By Laurynas Vegys, Research Analyst
NEW YORK (TheStreet) -- It's been one of the worst years for gold in a generation. A flood of outflows from gold exchange-traded funds, endless tax increases on gold imports in India, and the mirage (albeit a convincing one in the eyes of many) of a supposedly improving economy in the US have all contributed to the constant hammering gold took in 2013.
Perhaps worse has been the onslaught of negative press our favorite metal has suffered. It's felt overwhelming at times and has pushed even some die-hard goldbugs to question their beliefs -- not a bad thing, by the way.
To me, a lot of it felt like piling on, especially as the negative rhetoric ratcheted up. Last year's winner was probably Goldman Sachs, calling gold a "slam-dunk sale" for 2014 (this, of course, after it's already fallen by nearly a third over a period of more than two and a half year show daring Goldman is).
Must Read: Tuesday, January 7: Today in Gold and Silver
This is why it's important to balance the one-sided message typically heard in the mainstream media with other views. Here are some of those contrarian voices, all of which have put their money where their mouths are:
- Marc Faber is quick to stand up to the gold bears. "We have a lot of bearish sentiment, [and] a lot of bearish commentaries about gold, but the fact is that some countries are actually accumulating gold, notably China. They will buy this year at a rate of something like 2,600 tons, which is more than the annual production of gold. So I think that prices are probably in the process of bottoming out here, and that we will see again higher prices in the future."
- Brent Johnson, CEO of Santiago Capital, told CNBC viewers to "buy gold if they believe in math. Longer term, I think gold goes to $5,000 over a number of years. If they continue to print money at the current rate, I think it could be multiples of that. I see a slow steady rise punctuated with some sharp upward moves."
- Jim Rogers, billionaire and cofounder of the Soros Quantum Fund, publicly stated in November that he has never sold any gold and can't imagine ever selling gold in his life because he sees it as an insurance policy. "With all this staggering amount of currency debasement, gold has got to be a good place to be down the road once we get through this correction."
- George Soros seems to be getting back into the gold miners. He recently acquired a substantial stake in the large-cap Market Vectors Gold Miners ETF (GDX) and kept his calls on Barrick Gold (ABX).
- Don Coxe, a highly respected global commodities strategist, says we can expect gold to rise with an improving economy, the opposite of what many in the mainstream expect. "You need gold for insurance, but this time the payoff will come when the economy improves. In the past when everything was falling all around you, commodity prices were soaring out of sight. We had three recessions in the 1970s and gold went from $35 an ounce to $850. But this time, gold is going to appreciate when we start getting 3% GDP growth."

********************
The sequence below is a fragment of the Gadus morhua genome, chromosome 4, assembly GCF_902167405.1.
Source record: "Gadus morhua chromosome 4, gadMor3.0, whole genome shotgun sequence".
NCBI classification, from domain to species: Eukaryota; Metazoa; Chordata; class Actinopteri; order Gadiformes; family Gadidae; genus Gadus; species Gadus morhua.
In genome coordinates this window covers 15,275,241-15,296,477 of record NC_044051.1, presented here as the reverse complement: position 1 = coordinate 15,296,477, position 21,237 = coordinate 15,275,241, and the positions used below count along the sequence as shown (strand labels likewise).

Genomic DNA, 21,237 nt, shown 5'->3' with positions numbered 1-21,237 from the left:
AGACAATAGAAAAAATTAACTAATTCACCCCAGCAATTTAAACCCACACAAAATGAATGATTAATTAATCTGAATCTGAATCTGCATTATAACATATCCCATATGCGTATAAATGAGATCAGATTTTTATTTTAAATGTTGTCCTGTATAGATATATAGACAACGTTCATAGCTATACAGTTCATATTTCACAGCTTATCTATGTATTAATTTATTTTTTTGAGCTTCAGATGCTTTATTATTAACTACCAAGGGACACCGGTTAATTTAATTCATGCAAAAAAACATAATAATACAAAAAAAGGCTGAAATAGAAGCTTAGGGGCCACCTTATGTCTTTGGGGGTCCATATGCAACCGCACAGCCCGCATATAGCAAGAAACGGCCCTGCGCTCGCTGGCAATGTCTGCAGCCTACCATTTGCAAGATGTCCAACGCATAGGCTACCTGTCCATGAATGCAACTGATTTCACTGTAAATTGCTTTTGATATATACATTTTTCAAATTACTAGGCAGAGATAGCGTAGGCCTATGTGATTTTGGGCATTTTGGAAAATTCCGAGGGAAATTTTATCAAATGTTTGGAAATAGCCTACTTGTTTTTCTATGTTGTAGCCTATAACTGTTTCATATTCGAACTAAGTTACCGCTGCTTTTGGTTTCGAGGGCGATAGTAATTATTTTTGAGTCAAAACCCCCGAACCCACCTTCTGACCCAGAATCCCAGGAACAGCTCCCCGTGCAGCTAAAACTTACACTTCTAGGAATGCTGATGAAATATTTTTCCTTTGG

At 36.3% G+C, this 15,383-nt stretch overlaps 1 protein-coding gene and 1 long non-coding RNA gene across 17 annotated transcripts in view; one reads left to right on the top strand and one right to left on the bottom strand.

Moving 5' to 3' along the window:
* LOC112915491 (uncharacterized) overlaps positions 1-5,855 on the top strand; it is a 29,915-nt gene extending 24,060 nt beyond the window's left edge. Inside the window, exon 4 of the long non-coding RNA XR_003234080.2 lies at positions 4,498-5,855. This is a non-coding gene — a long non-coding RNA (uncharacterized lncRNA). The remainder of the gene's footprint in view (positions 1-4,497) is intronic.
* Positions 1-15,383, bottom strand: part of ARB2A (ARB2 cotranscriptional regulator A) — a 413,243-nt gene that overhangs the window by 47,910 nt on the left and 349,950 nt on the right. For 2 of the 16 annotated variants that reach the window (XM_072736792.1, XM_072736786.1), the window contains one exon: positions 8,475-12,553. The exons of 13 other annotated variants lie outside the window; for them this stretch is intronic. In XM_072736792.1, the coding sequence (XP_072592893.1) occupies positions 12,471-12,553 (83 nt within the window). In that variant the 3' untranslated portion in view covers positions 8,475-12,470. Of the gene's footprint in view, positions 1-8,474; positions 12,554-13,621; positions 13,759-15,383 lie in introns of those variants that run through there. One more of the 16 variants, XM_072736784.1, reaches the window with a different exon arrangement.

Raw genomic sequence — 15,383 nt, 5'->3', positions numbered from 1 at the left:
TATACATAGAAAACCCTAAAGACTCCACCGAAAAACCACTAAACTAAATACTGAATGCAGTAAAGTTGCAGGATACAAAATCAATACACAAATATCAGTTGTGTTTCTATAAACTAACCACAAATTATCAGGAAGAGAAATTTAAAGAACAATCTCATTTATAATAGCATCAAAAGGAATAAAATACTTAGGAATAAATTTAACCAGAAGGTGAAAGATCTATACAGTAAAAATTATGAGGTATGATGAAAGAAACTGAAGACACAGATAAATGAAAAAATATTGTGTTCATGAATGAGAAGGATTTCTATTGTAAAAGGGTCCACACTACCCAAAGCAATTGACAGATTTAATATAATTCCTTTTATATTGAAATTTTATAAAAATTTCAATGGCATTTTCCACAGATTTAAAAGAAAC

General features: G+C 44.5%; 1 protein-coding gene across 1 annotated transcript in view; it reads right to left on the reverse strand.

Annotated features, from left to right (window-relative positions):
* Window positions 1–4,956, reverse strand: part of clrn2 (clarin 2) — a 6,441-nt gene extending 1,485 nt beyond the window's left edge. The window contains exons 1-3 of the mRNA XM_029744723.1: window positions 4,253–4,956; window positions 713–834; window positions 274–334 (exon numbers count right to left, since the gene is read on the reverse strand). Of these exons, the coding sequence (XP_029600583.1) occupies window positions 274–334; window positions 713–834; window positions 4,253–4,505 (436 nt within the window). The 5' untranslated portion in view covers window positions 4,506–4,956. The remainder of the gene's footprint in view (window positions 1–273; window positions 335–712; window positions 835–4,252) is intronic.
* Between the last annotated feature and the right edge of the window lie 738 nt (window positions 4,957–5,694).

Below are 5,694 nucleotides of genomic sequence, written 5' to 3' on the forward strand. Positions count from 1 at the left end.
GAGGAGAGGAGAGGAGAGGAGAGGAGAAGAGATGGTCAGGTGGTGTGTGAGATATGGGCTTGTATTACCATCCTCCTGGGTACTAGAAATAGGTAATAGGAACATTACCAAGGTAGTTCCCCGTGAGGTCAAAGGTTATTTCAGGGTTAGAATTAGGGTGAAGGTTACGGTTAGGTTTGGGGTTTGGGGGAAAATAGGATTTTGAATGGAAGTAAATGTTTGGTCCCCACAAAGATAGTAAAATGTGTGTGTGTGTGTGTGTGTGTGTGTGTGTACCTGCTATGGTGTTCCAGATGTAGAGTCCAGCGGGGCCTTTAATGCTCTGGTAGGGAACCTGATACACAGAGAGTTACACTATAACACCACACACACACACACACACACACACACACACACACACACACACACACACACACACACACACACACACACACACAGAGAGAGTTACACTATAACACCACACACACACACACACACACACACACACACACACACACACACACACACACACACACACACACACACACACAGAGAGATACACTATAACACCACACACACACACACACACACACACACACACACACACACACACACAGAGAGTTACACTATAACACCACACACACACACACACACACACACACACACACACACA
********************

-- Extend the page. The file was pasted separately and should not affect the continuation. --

- Jeffrey Gundlach, bond guru and not historically known for being a big fan of gold, came out with a candid endorsement of the yellow metal: "Now, I kind of like gold. It's definitely very non-correlated to other assets you may have in your portfolio, and it does seem sort of cheap. I also like [Market Vectors Gold Miners ETF] (GDX)."
- Steve Forbes, publishing magnate and chief executive officer of Forbes magazine, publicly predicted an impending return to the gold standard in a speech in Las Vegas. "A new gold standard is crucial. The disasters that the Federal Reserve and other central banks are inflicting on us with their funny-money policies are enormous and underappreciated."
- Rob McEwen, CEO of McEwen Mining and founder of Goldcorp, reiterated his bullish call for gold to someday top $5,000. "We now have governments willing to seize their citizens' assets. We now have currency controls on the table, which we haven't seen since the late 1960s/early '70s. We have continued debasement of currencies. And the economies of the Western world remain stagnant despite enormous monetary stimulation. All these facts to me are bullish for gold and make me believe the price will bounce back relatively soon."
- Doug Casey says that while gold is not the giveaway it was at $250 back in 2001, it is nonetheless a bargain at current prices. "I've been buying gold for years and I continue to buy it because it is the way you save. I'm very happy to be able to buy gold at this price. All the so-called quantitative easing - money printing -- by governments around the world has created a glut of freshly printed money. This glut has yet to work its way through the global economic system. As it does, it will create a bubble in gold and a super-bubble in gold stocks.